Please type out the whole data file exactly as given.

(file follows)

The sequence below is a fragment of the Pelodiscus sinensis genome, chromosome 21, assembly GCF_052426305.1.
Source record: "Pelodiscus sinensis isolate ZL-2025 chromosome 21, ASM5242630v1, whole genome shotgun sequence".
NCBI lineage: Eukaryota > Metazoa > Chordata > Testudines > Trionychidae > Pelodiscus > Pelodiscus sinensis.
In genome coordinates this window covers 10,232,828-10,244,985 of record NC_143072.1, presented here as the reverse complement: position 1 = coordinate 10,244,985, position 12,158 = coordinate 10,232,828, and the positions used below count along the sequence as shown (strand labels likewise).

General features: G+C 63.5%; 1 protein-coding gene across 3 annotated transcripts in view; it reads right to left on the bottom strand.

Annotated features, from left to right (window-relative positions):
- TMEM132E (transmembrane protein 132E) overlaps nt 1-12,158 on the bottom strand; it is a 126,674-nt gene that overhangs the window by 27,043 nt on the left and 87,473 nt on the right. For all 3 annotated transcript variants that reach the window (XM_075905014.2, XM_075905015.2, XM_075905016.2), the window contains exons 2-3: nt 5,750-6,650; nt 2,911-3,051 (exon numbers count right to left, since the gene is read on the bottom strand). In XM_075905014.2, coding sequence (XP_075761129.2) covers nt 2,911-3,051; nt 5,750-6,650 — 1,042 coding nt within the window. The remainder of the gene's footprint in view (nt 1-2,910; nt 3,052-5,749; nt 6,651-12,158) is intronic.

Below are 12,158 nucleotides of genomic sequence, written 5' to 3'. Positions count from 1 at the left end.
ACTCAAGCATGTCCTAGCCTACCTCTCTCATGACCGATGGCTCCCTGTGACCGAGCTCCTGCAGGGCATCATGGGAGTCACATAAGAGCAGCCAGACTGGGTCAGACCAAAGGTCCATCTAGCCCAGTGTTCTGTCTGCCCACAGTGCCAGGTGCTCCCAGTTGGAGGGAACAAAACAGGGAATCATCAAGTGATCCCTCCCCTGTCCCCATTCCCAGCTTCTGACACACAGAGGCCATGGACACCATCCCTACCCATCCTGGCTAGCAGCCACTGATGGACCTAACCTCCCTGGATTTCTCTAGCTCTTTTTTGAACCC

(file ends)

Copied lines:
The sequence below is a fragment of the Pelodiscus sinensis genome, chromosome 21, assembly GCF_052426305.1.
Source record: "Pelodiscus sinensis isolate ZL-2025 chromosome 21, ASM5242630v1, whole genome shotgun sequence".
NCBI lineage: Eukaryota > Metazoa > Chordata > Testudines > Trionychidae > Pelodiscus > Pelodiscus sinensis.
In genome coordinates this window covers 10,232,828-10,244,985 of record NC_143072.1, presented here as the reverse complement: position 1 = coordinate 10,244,985, position 12,158 = coordinate 10,232,828, and the positions used below count along the sequence as shown (strand labels likewise).

General features: G+C 63.5%; 1 protein-coding gene across 3 annotated transcripts in view; it reads right to left on the bottom strand.

Annotated features, from left to right (window-relative positions):
- TMEM132E (transmembrane protein 132E) overlaps nt 1-12,158 on the bottom strand; it is a 126,674-nt gene that overhangs the window by 27,043 nt on the left and 87,473 nt on the right. For all 3 annotated transcript variants that reach the window (XM_075905014.2, XM_075905015.2, XM_075905016.2), the window contains exons 2-3: nt 5,750-6,650; nt 2,911-3,051 (exon numbers count right to left, since the gene is read on the bottom strand). In XM_075905014.2, coding sequence (XP_075761129.2) covers nt 2,911-3,051; nt 5,750-6,650 — 1,042 coding nt within the window. The remainder of the gene's footprint in view (nt 1-2,910; nt 3,052-5,749; nt 6,651-12,158) is intronic.

Below are 12,158 nucleotides of genomic sequence, written 5' to 3'. Positions count from 1 at the left end.
ACTCAAGCATGTCCTAGCCTACCTCTCTCATGACCGATGGCTCCCTGTGACCGAGCTCCTGCAGGGCATCATGGGAGTCACATAAGAGCAGCCAGACTGGGTCAGACCAAAGGTCCATCTAGCCCAGTGTTCTGTCTGCCCACAGTGCCAGGTGCTCCCAGTTGGAGGGAACAAAACAGGGAATCATCAAGTGATCCCTCCCCTGTCCCCATTCCCAGCTTCTGACACACAGAGGCCATGGACACCATCCCTACCCATCCTGGCTAGCAGCCACTGATGGACCTAACCTCCCTGGATTTCTCTAGCTCTTTTTTGAACCC